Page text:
The Times launches its new-look paper this week with a low-key redesign by Neville Brody’s Research Studios that features a bespoke font and subtle visual changes.
A new typeface – Times Modern – has been applied to headlines and all text above the body copy of the paper. Its body text font remains unchanged. The Times Modern headline font on the masthead has been redesigned by Research Studios designer Luke Prowse and the coat of arms has also been redrawn by wood engraver Edwina Ellis.
Other changes include a greater focus on fact boxes and sub headings, the use of bold pull quotes and arrow-shaped bullet points.
‘Readers are used to the short headline and trail that is used on the Internet and some of this is reminiscent of Web usage,’ says Brody.
Opinion pieces are now differentiated by the introduction of a sans serif font, Gotham, and a five- rather than six-column grid to ‘give a change of pace’, according to Brody.
Brody says the revamp was prompted by the newspaper’s move from broadsheet to tabloid size, and comes in recognition of changing reader habits and a more Web-savvy audience.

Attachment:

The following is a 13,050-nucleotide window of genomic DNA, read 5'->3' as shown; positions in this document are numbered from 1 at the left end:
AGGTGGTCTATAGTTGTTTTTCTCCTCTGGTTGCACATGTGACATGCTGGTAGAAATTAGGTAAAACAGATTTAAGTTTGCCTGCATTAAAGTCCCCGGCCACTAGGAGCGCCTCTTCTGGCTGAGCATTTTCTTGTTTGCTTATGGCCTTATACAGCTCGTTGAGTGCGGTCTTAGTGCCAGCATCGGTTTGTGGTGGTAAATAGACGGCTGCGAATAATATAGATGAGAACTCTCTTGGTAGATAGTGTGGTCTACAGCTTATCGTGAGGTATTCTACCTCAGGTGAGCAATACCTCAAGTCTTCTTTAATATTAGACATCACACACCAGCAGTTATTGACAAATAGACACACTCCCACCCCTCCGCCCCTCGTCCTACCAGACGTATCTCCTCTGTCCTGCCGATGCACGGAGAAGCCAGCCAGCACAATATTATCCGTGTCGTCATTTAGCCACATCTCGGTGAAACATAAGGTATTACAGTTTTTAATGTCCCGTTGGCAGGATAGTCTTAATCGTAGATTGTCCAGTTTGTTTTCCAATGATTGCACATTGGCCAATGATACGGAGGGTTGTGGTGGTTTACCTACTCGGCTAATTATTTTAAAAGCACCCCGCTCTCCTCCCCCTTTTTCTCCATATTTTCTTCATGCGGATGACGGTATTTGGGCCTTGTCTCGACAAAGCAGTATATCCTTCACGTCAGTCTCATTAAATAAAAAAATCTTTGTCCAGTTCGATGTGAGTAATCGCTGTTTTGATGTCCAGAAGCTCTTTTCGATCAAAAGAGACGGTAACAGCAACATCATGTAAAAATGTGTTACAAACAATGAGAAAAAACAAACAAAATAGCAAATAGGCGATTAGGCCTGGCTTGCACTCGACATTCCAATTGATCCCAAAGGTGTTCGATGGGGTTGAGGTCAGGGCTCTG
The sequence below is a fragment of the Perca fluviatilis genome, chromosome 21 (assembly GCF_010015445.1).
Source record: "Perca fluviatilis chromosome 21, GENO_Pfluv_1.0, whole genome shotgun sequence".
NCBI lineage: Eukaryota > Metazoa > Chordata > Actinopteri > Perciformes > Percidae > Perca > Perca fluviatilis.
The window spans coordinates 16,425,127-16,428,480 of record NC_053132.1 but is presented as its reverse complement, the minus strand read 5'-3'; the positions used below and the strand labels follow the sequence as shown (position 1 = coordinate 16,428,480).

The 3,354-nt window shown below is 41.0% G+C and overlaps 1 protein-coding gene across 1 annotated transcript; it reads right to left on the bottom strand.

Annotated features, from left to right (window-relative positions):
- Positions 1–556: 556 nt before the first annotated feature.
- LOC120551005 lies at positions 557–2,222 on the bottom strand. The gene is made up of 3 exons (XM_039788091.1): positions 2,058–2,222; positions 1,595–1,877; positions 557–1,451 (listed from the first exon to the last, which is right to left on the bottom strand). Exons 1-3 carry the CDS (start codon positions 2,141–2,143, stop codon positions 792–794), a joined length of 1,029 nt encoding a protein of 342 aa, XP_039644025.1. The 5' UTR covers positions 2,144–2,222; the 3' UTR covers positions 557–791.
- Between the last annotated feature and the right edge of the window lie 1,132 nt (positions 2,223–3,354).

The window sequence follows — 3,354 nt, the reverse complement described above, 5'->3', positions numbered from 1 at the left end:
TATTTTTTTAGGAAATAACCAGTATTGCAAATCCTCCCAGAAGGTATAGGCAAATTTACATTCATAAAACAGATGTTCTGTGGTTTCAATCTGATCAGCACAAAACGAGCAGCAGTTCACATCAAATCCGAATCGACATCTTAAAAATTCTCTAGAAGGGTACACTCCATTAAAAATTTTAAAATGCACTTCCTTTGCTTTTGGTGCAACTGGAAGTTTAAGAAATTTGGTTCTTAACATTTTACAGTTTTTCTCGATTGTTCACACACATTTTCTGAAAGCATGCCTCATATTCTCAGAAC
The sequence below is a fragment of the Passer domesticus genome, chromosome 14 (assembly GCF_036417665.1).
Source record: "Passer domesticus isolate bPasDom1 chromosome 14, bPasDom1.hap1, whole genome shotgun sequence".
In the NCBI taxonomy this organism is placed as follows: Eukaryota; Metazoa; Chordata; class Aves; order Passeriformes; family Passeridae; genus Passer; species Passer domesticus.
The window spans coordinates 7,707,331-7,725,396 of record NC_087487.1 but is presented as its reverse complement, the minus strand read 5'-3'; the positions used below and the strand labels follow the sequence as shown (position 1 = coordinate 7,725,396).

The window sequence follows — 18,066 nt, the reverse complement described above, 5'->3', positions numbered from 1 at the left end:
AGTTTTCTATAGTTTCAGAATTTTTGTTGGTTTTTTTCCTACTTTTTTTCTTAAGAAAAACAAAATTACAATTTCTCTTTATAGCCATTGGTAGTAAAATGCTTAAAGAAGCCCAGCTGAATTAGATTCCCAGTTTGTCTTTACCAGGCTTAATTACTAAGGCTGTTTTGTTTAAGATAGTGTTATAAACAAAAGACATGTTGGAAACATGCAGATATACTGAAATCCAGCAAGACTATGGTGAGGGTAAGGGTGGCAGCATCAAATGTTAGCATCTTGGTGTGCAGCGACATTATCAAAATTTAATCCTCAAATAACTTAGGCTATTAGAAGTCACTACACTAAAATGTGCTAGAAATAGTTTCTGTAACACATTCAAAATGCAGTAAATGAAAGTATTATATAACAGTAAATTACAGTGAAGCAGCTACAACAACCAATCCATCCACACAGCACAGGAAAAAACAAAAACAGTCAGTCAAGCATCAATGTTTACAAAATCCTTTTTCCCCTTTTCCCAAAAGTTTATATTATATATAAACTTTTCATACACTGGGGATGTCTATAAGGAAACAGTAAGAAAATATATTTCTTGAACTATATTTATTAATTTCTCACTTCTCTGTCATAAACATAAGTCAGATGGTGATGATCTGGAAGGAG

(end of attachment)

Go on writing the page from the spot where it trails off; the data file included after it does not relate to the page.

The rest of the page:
‘Readers today have shorter attention spans and demand clearer navigation,’ says Brody. ‘You can’t just squeeze a broadsheet into a smaller size. [At the time of the relaunch] the paper didn’t have time to make fundamental changes and it had become very dense, grey and quite difficult to read.’
Brody acknowledges that changes are unlikely to be immediately obvious to the average reader, but he says this was deliberate. ‘Some people might be disappointed that it’s not more obvious, but if readers can’t pinpoint the changes then that meets our goal. It’s about making the paper easier to read and the stories leading the design rather than the other way round.’
Brody worked on the project with lead designer Jon Hill, who was recruited specifically for this job. Research Studios was appointed last year, following a four-way pitch process.
• The quality newspaper market has been plagued by falling sales since 2001
• The Times moved from broadsheet to tabloid size in November 2003, following The Independent, which resized in September 2003
• The Independent then launched a redesign by Barcelona-based Cases Associates in April 2005
• The Guardian launched its Berliner format in September 2005